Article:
Description: Despite the widely accepted importance of the hyporheic zone as a habitat for stream macroinvertebrates during floods, few data exist regarding community composition and distribution during periods of low flow or drought in perennial streams. Integrating research on hyporheic invertebrates with results from a long‐term study of a UK river provided the opportunity to examine how benthic and hyporheic macroinvertebrate communities respond to inter‐annual variability in river flow and periods of groundwater drought. Changes in the riverine macroinvertebrate community associated with low flow included a reduction in species richness and the number of individuals per sample, particularly aquatic insects. The hyporheic community was characterized by a relatively homogeneous composition during a period of severe low flow, punctuated by short‐term changes associated with variation in water temperature rather than changes in discharge. We present a conceptual model of the processes influencing benthic and hyporheic invertebrates under low‐flow conditions. Previous studies have seldom integrated these two assemblages and their interactions. The model presented highlights the potential importance of surface water and hyporheic zone linkages for riverine invertebrate communities under a range of flow conditions. Copyright © 2009 John Wiley & Sons, Ltd.
    Keywords: Benthos ; Hyporheos ; Low Flows ; Drought ; Hyporheic Processes ; Invertebrates ; Groundwater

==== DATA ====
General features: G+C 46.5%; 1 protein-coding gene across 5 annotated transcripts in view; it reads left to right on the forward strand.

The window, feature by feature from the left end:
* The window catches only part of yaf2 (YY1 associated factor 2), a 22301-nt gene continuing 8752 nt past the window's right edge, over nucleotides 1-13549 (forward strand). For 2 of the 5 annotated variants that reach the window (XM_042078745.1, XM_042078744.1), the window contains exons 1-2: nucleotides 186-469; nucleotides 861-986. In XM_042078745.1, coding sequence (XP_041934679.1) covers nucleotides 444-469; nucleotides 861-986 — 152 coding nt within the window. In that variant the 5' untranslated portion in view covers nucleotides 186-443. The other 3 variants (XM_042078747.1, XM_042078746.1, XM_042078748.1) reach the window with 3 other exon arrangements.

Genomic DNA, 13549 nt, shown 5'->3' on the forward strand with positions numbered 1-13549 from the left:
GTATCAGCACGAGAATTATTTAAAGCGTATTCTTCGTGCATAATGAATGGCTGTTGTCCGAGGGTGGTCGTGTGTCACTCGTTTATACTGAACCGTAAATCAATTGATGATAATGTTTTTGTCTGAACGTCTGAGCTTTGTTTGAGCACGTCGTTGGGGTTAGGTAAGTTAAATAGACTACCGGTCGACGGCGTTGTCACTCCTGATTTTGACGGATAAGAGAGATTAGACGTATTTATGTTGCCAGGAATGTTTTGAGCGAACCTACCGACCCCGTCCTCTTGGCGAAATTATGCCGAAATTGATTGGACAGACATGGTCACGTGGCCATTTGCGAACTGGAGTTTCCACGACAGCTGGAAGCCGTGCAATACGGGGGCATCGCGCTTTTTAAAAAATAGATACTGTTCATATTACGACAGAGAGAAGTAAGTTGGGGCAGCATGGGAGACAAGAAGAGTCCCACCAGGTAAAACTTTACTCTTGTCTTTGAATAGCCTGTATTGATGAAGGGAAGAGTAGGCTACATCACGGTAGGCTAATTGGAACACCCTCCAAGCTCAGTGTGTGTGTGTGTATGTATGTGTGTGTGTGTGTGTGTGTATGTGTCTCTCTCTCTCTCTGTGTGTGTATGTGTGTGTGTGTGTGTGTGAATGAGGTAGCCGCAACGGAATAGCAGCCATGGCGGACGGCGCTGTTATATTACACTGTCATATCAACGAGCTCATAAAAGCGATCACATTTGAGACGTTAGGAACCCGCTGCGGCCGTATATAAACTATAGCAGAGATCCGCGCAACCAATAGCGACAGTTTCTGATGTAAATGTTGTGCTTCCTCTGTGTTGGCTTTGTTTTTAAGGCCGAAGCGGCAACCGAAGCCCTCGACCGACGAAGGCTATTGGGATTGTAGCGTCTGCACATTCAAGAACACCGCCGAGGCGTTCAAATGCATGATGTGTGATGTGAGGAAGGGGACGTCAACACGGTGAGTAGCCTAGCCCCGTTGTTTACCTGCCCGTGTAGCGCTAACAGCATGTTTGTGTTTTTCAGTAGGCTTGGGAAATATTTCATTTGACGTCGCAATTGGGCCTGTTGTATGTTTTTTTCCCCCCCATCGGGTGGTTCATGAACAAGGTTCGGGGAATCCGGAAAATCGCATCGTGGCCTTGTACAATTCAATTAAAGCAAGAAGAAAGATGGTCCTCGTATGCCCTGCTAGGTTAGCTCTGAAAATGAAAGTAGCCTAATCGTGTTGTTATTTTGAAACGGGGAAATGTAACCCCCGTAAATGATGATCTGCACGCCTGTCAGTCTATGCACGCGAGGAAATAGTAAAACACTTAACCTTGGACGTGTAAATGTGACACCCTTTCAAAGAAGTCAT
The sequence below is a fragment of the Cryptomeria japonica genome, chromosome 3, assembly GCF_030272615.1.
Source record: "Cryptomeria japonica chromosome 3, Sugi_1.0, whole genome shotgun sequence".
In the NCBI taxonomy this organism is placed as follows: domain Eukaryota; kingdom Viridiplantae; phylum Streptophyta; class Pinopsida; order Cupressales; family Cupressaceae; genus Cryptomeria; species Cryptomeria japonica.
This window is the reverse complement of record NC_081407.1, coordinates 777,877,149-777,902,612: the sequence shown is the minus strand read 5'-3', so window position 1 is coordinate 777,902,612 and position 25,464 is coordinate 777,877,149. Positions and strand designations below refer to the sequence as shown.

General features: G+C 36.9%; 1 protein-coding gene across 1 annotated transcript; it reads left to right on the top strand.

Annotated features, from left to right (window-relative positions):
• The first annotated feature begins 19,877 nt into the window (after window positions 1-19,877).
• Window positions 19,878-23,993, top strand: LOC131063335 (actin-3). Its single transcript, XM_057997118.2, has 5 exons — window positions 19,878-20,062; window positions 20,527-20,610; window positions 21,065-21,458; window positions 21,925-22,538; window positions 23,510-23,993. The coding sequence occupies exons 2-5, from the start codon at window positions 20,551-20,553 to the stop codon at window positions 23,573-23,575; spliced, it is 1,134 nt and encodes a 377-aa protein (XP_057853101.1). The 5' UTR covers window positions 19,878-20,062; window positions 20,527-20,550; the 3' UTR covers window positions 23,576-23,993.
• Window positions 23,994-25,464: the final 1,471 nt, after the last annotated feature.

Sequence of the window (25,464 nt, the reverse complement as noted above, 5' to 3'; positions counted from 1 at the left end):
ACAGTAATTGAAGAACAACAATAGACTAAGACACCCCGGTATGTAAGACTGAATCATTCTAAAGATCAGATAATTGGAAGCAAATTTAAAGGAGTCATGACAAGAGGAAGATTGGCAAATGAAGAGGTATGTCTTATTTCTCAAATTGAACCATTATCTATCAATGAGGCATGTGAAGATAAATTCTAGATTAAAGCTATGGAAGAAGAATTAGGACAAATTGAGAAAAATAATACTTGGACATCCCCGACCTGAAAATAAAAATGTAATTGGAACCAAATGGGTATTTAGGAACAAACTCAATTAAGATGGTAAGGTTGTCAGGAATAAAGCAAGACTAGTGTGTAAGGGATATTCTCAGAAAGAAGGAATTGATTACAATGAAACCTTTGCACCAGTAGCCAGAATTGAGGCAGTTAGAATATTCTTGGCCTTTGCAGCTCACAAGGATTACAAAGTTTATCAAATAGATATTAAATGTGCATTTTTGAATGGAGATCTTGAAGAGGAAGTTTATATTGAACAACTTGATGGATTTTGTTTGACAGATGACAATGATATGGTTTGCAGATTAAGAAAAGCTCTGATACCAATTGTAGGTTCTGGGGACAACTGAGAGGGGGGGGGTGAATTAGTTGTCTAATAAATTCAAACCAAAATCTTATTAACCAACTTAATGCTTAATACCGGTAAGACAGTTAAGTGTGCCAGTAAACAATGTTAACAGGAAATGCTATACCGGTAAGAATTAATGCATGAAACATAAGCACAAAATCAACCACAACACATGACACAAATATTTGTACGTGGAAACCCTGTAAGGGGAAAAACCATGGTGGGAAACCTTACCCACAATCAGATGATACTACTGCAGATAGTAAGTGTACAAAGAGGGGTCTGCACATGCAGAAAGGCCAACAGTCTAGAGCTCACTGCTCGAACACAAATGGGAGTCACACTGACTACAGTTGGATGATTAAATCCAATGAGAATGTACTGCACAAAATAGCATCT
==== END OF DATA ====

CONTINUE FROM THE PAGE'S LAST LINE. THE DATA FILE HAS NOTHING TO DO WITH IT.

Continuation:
ISSN: 0885-6087
    E-ISSN: 1099-1085
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  • 5
    Language: English
    In: Hydrological Processes, 15 July 2009, Vol.23(15), pp.2138-2149
    Description: Subsurface flow in streambeds can vary at different scales in time and space. Recognizing this variability is critical for understanding biogeochemical and ecological processes associated with the hyporheic zone. The aim of this study was to examine the variability of hydraulic conductivity (), vertical hydraulic gradients (VHGs), and subsurface fluxes, over a riffle–step–pool sequence and at a high spatio‐temporal resolution. A 20 m reach was equipped with a network of piezometers in order to determine the distribution of VHGs and . During a summer month, temporal variations of VHGs were regularly surveyed and, for a subset of piezometers, the water level was automatically recorded at 15 min intervals by logging pressure transducers. Additionally, point‐dilution tests were carried out on the same subset of piezometers. Whereas the distribution of vertical fluxes can be derived from and VHG values, point‐dilution tests allow for the estimation of horizontal fluxes where no VHG is detectable. Results indicate that, spatially, VHGs switched from upwelling to downwelling across lateral as well as longitudinal sections of the channel. Vertical fluxes appeared spatially more homogeneous than VHGs, suggesting that the latter can be a poor indicator of the intensity of flow. Finally, during flow events, some VHGs showed little or no fluctuations; this was interpreted as the result of a pressure wave propagating from upstream through highly diffusive alluvial sediments. Copyright © 2009 John Wiley & Sons, Ltd.
    Keywords: Hyporheic Exchange Flow ; Heterogeneity ; Hydraulic Conductivity ; Vertical Hydraulic Gradient ; Groundwater–Surface Water Interactions
    ISSN: 0885-6087
    E-ISSN: 1099-1085
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  • 6
    Language: English
    In: Hydrological Processes, 15 July 2009, Vol.23(15), pp.2212-2224